Academic journal article Genetics

Evolution of Schooling Behavior in Threespine Sticklebacks Is Shaped by the Eda Gene

Academic journal article Genetics

Evolution of Schooling Behavior in Threespine Sticklebacks Is Shaped by the Eda Gene

Article excerpt

BIOLOGISTS have long recognized that there must be genetic contributions to the evolution of behavioral differences among animals. Although genes that are necessary to perform specific behaviors have been identified through laboratory studies of inbred animals, these may not be the genes that underlie differences in behavior between individuals or species in nature (Boake et al. 2002; Hoekstra 2010). Because many behaviors arise from a complex interaction between multiple genes and the environment, it has been difficult to identify mutations that cause natural variation in behavior. Consequently, little is known about the genetic changes that enable behavior patterns to change in response to evolutionary forces, particularly in vertebrates (Bendesky and Bargmann 2011; Martin and Orgogozo 2013). To overcome these challenges, we used a combination of forward genetic mapping and transgenesis to identify Ectodysplasin (Eda) as a gene that contributes to the evolution of schooling behavior in threespine stickleback fish (Gasterosteus aculeatus).

Schooling is a fascinating behavior known to vary widely amongfishspecies,dueto evolutionarytrade-offsbetweenthe costs and benefits of group living (Krause and Ruxton 2002). To understand the proximate mechanisms that underlie the evolution of schooling behavior, we previously developed an assay to elicit naturalistic schooling in response to a controlled stimulus, a robotic school of model sticklebacks (Wark et al. 2011). This assay permits quantification of the two critical features of schooling behavior: motivation to school and ability to maintain an efficient body position within the school (Pitcher 1983). Marine sticklebacks from open-water, pelagic habitats school extensively both in the wild and in response to the model school (Wark et al. 2011; Di-Poi et al. 2014). They follow the school for extended durations and displayparallelbodypositionwiththemodelswhenschooling (Figure 1). In contrast, sticklebacks from benthic lake habitats spend significantly less time with the model school (Wark et al. 2011). When benthic fish attempt to school, they are less capable of performing this complex behavior, exhibiting an inefficient body position characterized by a significantly less parallel angle with the model fish (Figure 1). Thus, this assay recapitulates the reduced schooling behavior observed in wild benthic sticklebacks, which is likely an adaptation to the abundant shelter in their highly vegetated lake environment (Larson 1976; Vamosi 2002; Wark et al. 2011).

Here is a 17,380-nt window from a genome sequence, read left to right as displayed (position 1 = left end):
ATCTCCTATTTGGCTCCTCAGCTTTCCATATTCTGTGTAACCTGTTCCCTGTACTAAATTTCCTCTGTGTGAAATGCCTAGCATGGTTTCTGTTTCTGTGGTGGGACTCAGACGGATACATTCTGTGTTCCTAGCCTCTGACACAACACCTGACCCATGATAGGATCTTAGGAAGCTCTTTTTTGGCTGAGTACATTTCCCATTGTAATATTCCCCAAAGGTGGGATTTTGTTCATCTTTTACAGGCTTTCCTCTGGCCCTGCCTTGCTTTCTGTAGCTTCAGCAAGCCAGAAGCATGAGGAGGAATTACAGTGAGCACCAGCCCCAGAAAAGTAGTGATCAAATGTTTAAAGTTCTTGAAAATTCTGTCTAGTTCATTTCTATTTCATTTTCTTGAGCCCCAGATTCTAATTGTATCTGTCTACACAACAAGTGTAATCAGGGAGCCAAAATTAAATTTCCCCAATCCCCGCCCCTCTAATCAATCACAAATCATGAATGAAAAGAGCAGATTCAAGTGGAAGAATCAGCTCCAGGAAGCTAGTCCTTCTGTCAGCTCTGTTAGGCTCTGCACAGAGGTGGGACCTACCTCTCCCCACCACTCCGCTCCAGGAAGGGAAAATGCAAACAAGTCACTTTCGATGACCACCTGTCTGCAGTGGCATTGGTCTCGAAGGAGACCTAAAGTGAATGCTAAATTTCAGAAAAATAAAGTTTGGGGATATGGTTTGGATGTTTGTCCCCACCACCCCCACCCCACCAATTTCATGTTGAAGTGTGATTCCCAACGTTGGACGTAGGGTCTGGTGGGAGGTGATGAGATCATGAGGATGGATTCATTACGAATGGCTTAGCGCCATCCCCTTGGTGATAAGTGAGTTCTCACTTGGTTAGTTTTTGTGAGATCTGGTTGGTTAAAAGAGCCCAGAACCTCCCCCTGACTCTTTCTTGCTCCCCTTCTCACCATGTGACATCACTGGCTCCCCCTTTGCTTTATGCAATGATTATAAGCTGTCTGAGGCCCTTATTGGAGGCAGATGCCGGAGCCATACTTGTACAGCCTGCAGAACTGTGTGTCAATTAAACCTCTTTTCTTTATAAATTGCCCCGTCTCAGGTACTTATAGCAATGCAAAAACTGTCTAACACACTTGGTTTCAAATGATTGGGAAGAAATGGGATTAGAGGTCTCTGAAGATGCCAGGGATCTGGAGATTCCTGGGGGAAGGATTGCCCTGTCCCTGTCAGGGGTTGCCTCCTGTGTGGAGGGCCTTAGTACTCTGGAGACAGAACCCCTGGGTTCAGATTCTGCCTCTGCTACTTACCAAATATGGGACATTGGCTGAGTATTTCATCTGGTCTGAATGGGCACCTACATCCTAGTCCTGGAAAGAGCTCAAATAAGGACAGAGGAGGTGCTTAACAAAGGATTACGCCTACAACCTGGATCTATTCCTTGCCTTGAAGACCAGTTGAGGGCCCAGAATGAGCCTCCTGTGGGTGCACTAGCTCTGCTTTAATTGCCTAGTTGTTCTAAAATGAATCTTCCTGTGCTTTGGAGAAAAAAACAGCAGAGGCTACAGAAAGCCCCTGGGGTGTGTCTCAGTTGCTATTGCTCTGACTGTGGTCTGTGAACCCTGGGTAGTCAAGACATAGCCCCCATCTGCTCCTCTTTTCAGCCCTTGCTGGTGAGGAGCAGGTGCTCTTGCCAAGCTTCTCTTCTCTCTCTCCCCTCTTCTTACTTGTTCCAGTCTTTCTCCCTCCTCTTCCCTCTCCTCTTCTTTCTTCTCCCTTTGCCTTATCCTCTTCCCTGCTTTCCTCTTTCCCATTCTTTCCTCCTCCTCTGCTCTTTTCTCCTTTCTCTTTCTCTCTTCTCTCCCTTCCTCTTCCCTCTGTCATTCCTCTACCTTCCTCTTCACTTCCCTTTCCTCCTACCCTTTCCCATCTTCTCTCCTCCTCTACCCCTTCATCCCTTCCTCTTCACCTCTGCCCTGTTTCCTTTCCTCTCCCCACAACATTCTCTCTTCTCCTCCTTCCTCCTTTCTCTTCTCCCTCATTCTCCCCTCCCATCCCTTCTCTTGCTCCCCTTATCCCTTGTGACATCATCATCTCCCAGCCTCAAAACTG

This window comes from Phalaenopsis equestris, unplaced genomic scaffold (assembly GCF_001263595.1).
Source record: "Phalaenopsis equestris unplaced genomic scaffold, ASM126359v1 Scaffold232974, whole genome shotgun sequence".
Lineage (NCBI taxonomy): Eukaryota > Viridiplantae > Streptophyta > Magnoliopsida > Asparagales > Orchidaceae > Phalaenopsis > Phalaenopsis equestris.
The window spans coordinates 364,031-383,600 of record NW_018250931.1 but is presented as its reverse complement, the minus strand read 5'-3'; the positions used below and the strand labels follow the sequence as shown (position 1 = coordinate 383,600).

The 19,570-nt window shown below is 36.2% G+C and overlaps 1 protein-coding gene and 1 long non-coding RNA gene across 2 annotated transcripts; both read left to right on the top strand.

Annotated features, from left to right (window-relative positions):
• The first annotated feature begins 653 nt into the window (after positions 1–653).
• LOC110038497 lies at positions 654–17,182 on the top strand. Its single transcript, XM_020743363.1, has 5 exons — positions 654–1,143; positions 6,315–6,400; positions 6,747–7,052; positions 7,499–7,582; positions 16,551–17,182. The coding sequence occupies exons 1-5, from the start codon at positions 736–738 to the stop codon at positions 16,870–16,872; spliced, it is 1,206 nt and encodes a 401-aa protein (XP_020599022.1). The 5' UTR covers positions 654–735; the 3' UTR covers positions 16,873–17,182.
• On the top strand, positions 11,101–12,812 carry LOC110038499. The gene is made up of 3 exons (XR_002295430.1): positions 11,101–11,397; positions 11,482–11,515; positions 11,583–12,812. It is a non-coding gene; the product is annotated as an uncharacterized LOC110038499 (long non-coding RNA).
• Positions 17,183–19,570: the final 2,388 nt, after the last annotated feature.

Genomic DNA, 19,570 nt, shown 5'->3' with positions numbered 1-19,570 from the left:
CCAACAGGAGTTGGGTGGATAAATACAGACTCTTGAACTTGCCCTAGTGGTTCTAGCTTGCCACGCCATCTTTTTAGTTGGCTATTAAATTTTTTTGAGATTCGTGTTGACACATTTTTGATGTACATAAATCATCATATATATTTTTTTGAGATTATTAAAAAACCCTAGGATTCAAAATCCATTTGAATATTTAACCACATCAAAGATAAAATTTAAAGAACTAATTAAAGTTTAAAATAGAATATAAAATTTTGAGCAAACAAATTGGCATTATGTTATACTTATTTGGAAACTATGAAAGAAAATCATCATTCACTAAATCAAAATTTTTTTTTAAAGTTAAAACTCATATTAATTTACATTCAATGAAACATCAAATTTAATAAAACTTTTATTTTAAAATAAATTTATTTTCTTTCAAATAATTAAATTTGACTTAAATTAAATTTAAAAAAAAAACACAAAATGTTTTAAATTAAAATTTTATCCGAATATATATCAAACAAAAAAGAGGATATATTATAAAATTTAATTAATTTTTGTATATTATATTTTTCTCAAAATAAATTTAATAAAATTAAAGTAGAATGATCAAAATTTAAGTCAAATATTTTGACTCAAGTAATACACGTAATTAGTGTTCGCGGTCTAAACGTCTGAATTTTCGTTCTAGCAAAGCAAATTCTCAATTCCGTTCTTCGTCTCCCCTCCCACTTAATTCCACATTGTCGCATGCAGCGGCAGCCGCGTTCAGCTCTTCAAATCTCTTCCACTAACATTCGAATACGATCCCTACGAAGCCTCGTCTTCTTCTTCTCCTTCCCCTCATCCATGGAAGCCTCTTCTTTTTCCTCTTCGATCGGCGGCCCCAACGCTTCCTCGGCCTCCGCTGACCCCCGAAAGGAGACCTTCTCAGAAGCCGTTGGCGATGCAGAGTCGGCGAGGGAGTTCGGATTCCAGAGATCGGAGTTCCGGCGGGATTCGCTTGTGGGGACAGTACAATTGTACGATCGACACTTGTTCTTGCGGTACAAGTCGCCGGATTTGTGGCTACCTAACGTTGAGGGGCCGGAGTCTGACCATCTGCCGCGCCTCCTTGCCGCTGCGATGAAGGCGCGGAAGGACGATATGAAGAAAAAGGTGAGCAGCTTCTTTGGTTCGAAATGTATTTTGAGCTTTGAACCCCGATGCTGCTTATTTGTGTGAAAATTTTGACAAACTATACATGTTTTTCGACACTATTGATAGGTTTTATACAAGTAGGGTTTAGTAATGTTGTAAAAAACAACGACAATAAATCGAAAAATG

Our previous genome-wide linkage mapping of schooling behavior in a benthic 3 marine F2 intercross demonstrated that the ability to school and the motivation to school map to distinct genomic regions. Schooling ability, as measured by body position when schooling with the models, shows significant linkage to a region on chromosome 4 (Greenwood et al. 2013). Interestingly, this genomic region is also genetically linked to the presence of bony armor and the patterning of the sensory neuromasts of the lateral line (Wark et al. 2012). Both of these phenotypes are controlled by the Eda gene, which is contained within the schooling locus on chromosome 4 (Colosimo et al. 2005; Mills et al. 2014).

Here, we tested whether variation in Eda might also contribute to differences in schooling ability between marine and benthic sticklebacks by manipulating Eda expression in benthic sticklebacks. Benthics have significantly lower expression of Eda than marine sticklebacks in the developing flank (Mills et al. 2014; O'Brown et al. 2015) and in the brain (Supplemental Material, Figure S1). We had previously generated transgenic benthic sticklebacks that express the marine allele of the Eda complementary DNA (cDNA) under the control of a cytomegalovirus (CMV) promoter, which should drive constitutive expression of Eda throughout the fish (Mills et al. 2014). Here, we bred six CMV:Eda founder individuals to wild-type benthics to establish six independent stable benthic CMV:Eda transgenic lines. …

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